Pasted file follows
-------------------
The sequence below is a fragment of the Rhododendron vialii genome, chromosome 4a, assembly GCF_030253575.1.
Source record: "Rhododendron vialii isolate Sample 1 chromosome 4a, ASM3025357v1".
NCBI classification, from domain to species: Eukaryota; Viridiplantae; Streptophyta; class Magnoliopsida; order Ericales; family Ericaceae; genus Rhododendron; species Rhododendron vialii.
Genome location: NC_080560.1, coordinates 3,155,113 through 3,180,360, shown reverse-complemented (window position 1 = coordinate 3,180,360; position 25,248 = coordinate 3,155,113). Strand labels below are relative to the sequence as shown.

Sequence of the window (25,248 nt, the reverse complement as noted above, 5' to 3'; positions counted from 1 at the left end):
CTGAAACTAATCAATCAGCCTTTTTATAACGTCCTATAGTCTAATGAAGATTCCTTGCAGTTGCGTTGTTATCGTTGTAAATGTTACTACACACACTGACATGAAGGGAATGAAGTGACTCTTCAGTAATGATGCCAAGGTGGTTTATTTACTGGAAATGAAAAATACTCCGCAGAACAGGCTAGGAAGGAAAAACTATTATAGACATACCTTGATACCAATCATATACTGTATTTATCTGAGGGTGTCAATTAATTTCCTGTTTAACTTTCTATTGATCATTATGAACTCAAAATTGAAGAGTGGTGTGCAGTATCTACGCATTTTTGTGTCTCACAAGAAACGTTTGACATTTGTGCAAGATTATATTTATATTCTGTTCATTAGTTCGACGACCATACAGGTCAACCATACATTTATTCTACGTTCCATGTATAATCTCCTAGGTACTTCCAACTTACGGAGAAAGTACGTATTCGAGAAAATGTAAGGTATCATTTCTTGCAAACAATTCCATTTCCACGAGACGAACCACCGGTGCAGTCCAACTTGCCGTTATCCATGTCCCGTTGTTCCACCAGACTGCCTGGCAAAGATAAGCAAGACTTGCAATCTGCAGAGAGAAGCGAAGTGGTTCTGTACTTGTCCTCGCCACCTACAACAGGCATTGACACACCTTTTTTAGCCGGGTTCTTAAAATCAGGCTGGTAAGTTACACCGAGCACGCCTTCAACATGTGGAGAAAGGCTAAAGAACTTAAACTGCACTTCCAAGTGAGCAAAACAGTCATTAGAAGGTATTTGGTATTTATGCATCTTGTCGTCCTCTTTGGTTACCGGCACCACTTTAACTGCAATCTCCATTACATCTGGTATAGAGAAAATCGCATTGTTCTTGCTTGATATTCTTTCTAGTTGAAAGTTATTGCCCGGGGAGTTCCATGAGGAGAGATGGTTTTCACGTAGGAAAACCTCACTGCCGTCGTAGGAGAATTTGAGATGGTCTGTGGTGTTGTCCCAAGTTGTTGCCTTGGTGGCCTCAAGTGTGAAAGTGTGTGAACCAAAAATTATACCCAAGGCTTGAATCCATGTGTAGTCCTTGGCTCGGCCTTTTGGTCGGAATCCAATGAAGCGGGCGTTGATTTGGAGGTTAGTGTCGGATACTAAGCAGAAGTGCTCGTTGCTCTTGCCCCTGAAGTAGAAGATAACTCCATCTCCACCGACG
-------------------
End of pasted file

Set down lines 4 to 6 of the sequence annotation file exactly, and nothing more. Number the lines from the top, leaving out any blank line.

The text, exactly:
Genome location: NC_080560.1, coordinates 3,155,113 through 3,180,360, shown reverse-complemented (window position 1 = coordinate 3,180,360; position 25,248 = coordinate 3,155,113). Strand labels below are relative to the sequence as shown.

Sequence of the window (25,248 nt, the reverse complement as noted above, 5' to 3'; positions counted from 1 at the left end):
CTGAAACTAATCAATCAGCCTTTTTATAACGTCCTATAGTCTAATGAAGATTCCTTGCAGTTGCGTTGTTATCGTTGTAAATGTTACTACACACACTGACATGAAGGGAATGAAGTGACTCTTCAGTAATGATGCCAAGGTGGTTTATTTACTGGAAATGAAAAATACTCCGCAGAACAGGCTAGGAAGGAAAAACTATTATAGACATACCTTGATACCAATCATATACTGTATTTATCTGAGGGTGTCAATTAATTTCCTGTTTAACTTTCTATTGATCATTATGAACTCAAAATTGAAGAGTGGTGTGCAGTATCTACGCATTTTTGTGTCTCACAAGAAACGTTTGACATTTGTGCAAGATTATATTTATATTCTGTTCATTAGTTCGACGACCATACAGGTCAACCATACATTTATTCTACGTTCCATGTATAATCTCCTAGGTACTTCCAACTTACGGAGAAAGTACGTATTCGAGAAAATGTAAGGTATCATTTCTTGCAAACAATTCCATTTCCACGAGACGAACCACCGGTGCAGTCCAACTTGCCGTTATCCATGTCCCGTTGTTCCACCAGACTGCCTGGCAAAGATAAGCAAGACTTGCAATCTGCAGAGAGAAGCGAAGTGGTTCTGTACTTGTCCTCGCCACCTACAACAGGCATTGACACACCTTTTTTAGCCGGGTTCTTAAAATCAGGCTGGTAAGTTACACCGAGCACGCCTTCAACATGTGGAGAAAGGCTAAAGAACTTAAACTGCACTTCCAAGTGAGCAAAACAGTCATTAGAAGGTATTTGGTATTTATGCATCTTGTCGTCCTCTTTGGTTACCGGCACCACTTTAACTGCAATCTCCATTACATCTGGTATAGAGAAAATCGCATTGTTCTTGCTTGATATTCTTTCTAGTTGAAAGTTATTGCCCGGGGAGTTCCATGAGGAGAGATGGTTTTCACGTAGGAAAACCTCACTGCCGTCGTAGGAGAATTTGAGATGGTCTGTGGTGTTGTCCCAAGTTGTTGCCTTGGTGGCCTCAAGTGTGAAAGTGTGTGAACCAAAAATTATACCCAAGGCTTGAATCCATGTGTAGTCCTTGGCTCGGCCTTTTGGTCGGAATCCAATGAAGCGGGCGTTGATTTGGAGGTTAGTGTCGGATACTAAGCAGAAGTGCTCGTTGCTCTTGCCCCTGAAGTAGAAGATAACTCCATCTCCACCGACG